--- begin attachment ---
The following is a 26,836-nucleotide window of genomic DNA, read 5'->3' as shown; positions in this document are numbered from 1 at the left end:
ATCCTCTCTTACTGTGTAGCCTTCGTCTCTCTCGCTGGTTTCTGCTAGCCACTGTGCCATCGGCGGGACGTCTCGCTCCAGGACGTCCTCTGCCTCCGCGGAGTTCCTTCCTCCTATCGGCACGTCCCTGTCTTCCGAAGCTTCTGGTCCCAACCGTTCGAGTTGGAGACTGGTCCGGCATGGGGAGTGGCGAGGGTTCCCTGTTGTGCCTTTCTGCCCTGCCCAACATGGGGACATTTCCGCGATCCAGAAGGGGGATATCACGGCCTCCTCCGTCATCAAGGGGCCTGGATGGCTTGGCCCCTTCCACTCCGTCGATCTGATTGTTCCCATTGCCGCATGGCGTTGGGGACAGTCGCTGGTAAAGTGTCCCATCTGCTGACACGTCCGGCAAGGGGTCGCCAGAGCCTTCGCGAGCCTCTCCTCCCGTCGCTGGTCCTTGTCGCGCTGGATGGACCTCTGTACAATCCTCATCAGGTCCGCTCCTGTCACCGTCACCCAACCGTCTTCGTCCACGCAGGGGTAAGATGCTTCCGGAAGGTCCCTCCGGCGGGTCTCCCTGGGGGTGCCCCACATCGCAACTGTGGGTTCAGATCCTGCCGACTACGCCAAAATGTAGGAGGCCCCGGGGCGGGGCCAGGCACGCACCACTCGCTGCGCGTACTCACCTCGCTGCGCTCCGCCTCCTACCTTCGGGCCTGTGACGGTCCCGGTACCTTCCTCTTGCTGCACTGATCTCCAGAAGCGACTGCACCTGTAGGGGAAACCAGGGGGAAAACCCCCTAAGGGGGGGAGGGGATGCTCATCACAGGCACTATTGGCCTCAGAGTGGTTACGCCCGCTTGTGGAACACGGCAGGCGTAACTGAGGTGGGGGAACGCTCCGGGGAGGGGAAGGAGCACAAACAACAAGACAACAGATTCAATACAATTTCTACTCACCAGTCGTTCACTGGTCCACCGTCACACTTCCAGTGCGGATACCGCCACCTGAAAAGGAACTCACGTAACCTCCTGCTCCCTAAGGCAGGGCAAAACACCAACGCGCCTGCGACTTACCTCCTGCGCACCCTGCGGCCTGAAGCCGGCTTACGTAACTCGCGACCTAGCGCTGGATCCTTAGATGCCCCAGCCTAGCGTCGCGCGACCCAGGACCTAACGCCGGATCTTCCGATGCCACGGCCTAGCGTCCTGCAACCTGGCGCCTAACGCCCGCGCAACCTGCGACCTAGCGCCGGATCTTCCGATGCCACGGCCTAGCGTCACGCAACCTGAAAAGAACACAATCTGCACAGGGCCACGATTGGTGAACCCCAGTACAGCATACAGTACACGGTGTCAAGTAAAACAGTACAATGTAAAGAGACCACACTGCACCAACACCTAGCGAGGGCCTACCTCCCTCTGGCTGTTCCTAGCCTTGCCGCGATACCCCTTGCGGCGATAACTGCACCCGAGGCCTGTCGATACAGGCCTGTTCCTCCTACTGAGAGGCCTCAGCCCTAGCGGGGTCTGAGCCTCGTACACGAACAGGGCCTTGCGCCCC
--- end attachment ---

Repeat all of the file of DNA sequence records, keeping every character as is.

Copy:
The following is a 26,836-nucleotide window of genomic DNA, read 5'->3' as shown; positions in this document are numbered from 1 at the left end:
ATCCTCTCTTACTGTGTAGCCTTCGTCTCTCTCGCTGGTTTCTGCTAGCCACTGTGCCATCGGCGGGACGTCTCGCTCCAGGACGTCCTCTGCCTCCGCGGAGTTCCTTCCTCCTATCGGCACGTCCCTGTCTTCCGAAGCTTCTGGTCCCAACCGTTCGAGTTGGAGACTGGTCCGGCATGGGGAGTGGCGAGGGTTCCCTGTTGTGCCTTTCTGCCCTGCCCAACATGGGGACATTTCCGCGATCCAGAAGGGGGATATCACGGCCTCCTCCGTCATCAAGGGGCCTGGATGGCTTGGCCCCTTCCACTCCGTCGATCTGATTGTTCCCATTGCCGCATGGCGTTGGGGACAGTCGCTGGTAAAGTGTCCCATCTGCTGACACGTCCGGCAAGGGGTCGCCAGAGCCTTCGCGAGCCTCTCCTCCCGTCGCTGGTCCTTGTCGCGCTGGATGGACCTCTGTACAATCCTCATCAGGTCCGCTCCTGTCACCGTCACCCAACCGTCTTCGTCCACGCAGGGGTAAGATGCTTCCGGAAGGTCCCTCCGGCGGGTCTCCCTGGGGGTGCCCCACATCGCAACTGTGGGTTCAGATCCTGCCGACTACGCCAAAATGTAGGAGGCCCCGGGGCGGGGCCAGGCACGCACCACTCGCTGCGCGTACTCACCTCGCTGCGCTCCGCCTCCTACCTTCGGGCCTGTGACGGTCCCGGTACCTTCCTCTTGCTGCACTGATCTCCAGAAGCGACTGCACCTGTAGGGGAAACCAGGGGGAAAACCCCCTAAGGGGGGGAGGGGATGCTCATCACAGGCACTATTGGCCTCAGAGTGGTTACGCCCGCTTGTGGAACACGGCAGGCGTAACTGAGGTGGGGGAACGCTCCGGGGAGGGGAAGGAGCACAAACAACAAGACAACAGATTCAATACAATTTCTACTCACCAGTCGTTCACTGGTCCACCGTCACACTTCCAGTGCGGATACCGCCACCTGAAAAGGAACTCACGTAACCTCCTGCTCCCTAAGGCAGGGCAAAACACCAACGCGCCTGCGACTTACCTCCTGCGCACCCTGCGGCCTGAAGCCGGCTTACGTAACTCGCGACCTAGCGCTGGATCCTTAGATGCCCCAGCCTAGCGTCGCGCGACCCAGGACCTAACGCCGGATCTTCCGATGCCACGGCCTAGCGTCCTGCAACCTGGCGCCTAACGCCCGCGCAACCTGCGACCTAGCGCCGGATCTTCCGATGCCACGGCCTAGCGTCACGCAACCTGAAAAGAACACAATCTGCACAGGGCCACGATTGGTGAACCCCAGTACAGCATACAGTACACGGTGTCAAGTAAAACAGTACAATGTAAAGAGACCACACTGCACCAACACCTAGCGAGGGCCTACCTCCCTCTGGCTGTTCCTAGCCTTGCCGCGATACCCCTTGCGGCGATAACTGCACCCGAGGCCTGTCGATACAGGCCTGTTCCTCCTACTGAGAGGCCTCAGCCCTAGCGGGGTCTGAGCCTCGTACACGAACAGGGCCTTGCGCCCC